Lastly, I have to admit to a bit of wonder, amazement, and curiosity about the cast in Nobel Son. I only listed the major characters earlier, but in addition to that, it also stars Danny DeVito, Eliza Dushku, Bill Pullman, and Ted Danson. Granted, they may not be A-list actors, but this is a good smattering of B-list people, and I have to wonder how/why so many of them signed up for this one.
Video is a 2.35:1 anamorphic print that has no errors that jumped out to my eye. Colors are accurate, blacks are inky, and contrast comes across well giving us a solid level of detail. While not a problem with the transfer, I didn't like the post-production choice to darken the print, so that everything is muted and murky. I didn't realize how dark everything was until in the bonus materials when I saw the scene without enhancement. It would have been a richer, better visual. There is only one audio choice and that's a Dolby Digital 5.1 mix that has a bit of a balancing issue: I found the center channel to be too low, so I turned it up a little bit. On top of that, once you find a comfortable overall level for the movie (namely the dialogue), when it switches over to that techno music, it comes blasting out at you—too loudly. Beyond that, I detected no audio distortion; and the only time the surrounds really come into play is during the musical cues; but they are active cues!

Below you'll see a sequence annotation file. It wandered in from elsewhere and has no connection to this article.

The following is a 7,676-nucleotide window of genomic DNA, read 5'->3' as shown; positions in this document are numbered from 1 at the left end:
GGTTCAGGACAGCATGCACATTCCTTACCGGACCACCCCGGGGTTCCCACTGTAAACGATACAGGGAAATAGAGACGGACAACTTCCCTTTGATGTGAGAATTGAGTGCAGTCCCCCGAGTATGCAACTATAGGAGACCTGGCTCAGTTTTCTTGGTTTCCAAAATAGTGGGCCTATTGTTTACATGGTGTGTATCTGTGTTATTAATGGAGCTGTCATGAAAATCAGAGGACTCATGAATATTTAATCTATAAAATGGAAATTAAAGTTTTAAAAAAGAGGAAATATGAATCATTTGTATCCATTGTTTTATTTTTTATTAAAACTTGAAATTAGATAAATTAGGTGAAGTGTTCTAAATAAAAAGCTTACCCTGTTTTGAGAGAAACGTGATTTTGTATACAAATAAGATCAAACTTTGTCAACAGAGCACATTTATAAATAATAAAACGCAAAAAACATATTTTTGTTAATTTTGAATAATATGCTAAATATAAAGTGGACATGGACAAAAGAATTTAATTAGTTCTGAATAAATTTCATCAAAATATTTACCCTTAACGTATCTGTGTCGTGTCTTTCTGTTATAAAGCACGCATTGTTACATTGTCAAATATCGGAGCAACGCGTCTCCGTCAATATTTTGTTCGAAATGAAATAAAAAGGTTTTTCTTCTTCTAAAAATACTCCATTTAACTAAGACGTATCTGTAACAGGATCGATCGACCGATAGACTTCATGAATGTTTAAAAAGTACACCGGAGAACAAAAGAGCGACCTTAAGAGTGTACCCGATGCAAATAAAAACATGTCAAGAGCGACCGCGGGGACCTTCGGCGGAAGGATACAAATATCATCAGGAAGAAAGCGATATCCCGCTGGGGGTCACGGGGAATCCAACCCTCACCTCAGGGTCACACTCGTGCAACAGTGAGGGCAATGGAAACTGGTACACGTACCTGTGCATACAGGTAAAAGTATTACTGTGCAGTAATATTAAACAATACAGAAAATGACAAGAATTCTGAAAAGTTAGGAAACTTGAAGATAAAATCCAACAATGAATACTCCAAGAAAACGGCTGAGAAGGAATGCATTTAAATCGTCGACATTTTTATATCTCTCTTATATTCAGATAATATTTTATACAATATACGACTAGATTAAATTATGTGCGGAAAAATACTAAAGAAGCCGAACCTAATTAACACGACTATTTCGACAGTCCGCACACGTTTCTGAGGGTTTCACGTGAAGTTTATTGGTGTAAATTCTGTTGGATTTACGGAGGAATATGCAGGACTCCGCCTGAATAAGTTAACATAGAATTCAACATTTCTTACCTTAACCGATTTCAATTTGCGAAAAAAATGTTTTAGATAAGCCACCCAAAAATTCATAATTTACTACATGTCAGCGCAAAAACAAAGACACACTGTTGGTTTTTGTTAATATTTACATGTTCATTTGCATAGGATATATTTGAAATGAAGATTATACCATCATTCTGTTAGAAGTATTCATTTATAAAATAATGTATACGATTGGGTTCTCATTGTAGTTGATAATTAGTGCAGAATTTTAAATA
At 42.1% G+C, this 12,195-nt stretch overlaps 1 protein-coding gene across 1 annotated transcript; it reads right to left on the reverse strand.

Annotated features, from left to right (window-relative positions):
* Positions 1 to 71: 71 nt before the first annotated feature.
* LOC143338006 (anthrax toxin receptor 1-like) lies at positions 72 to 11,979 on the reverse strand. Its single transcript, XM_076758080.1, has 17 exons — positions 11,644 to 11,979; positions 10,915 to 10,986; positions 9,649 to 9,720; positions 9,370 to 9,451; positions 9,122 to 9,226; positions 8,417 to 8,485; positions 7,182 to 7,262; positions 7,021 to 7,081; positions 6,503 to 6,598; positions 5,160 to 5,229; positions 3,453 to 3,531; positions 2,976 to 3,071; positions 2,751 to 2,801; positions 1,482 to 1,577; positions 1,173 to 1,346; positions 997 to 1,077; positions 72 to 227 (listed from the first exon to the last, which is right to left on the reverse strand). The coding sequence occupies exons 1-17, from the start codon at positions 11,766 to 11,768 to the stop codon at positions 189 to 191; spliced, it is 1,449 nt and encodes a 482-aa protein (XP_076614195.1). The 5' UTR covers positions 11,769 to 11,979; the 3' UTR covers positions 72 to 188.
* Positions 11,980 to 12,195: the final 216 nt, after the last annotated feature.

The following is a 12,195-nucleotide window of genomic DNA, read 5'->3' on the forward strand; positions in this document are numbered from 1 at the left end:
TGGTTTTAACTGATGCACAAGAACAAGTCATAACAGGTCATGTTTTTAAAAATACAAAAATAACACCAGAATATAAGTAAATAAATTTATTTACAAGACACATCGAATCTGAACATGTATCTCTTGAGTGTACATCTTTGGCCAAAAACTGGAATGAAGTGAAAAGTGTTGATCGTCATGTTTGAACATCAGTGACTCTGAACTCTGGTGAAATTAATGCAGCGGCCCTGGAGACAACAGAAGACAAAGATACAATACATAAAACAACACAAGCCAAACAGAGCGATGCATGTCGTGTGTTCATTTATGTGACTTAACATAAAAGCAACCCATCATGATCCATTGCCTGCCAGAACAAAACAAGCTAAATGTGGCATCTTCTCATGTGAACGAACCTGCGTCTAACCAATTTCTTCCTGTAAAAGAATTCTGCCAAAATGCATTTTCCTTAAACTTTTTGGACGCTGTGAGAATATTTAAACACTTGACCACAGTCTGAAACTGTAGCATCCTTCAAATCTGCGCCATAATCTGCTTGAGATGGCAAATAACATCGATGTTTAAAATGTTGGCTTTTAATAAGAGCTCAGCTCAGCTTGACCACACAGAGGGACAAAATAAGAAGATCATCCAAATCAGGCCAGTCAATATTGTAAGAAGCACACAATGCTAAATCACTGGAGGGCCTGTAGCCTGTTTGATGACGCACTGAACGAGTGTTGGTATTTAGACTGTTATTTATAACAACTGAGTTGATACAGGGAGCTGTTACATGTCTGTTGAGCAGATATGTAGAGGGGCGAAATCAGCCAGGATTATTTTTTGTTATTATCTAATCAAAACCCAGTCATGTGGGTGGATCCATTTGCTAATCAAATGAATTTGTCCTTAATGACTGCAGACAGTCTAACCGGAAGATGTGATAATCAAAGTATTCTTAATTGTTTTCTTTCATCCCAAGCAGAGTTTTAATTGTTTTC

The DVD sports a few bonus items, which will give some nice balance to those interested in the movie. First is the obligatory audio commentary track with Randall Miller (who is not only the director but also writer, producer, and editor), Jody Savin (writer, producer, and Miller's wife), Bryan Greenberg, Mike Ozier (cinematographer), and Eliza Dushku (who plays the girlfriend part). It's a pretty decent track that is a good mix of technical and gossip. I think that Miller sat too close to the microphone as he often overwhelms the audio. And I couldn't understand Eliza's "place" in the commentary. She is not introduced with everyone else at the beginning, but she suddenly pops up right before her first scene, but there are other people (Miller, Bryan) with her. Next up are three deleted scenes (4:45) with optional commentary by Miller and Savin. I can see why these were trimmed, but they give a little more detail to the final act of the movie. As for the optional commentary, it's amateur hour as it's horribly muffled because, again, Miller is practically swallowing the microphone. The last big item is a featurette, which is how it's listed on the disc, that is your basic behind-the-scenes stuff. It starts off horribly self-congratulatory, but settles down soon thereafter. Rounding things out are the red band and green band trailers for Nobel Son, and regular trailers for How to Lose Friends and Alienate People, Slumdog Millionaire, and Choke.
The Rebuttal Witnesses
Nobel Son is a modern, crafty, thriller that throws twist after twist after twist at you. You'll never be able to guess what's coming, and you'll love every new turn that comes your way.
OK, I don't really believe that, but the twists are pretty good. On top of that, you will like the ransom delivery scene.
The hard part with Nobel Son is the dichotomy of the movie itself: the style. I may not be a fan of the movie, but there is an interesting story in there that does eventually unfold. On the whole I would say that I enjoyed the two hours, but how does that boil down to a recommendation? Couple the movie with decent transfers and bonus materials, I can at best give this one a rental recommendation.
Nobel Son is hereby found guilty of stealing the gay nightclub's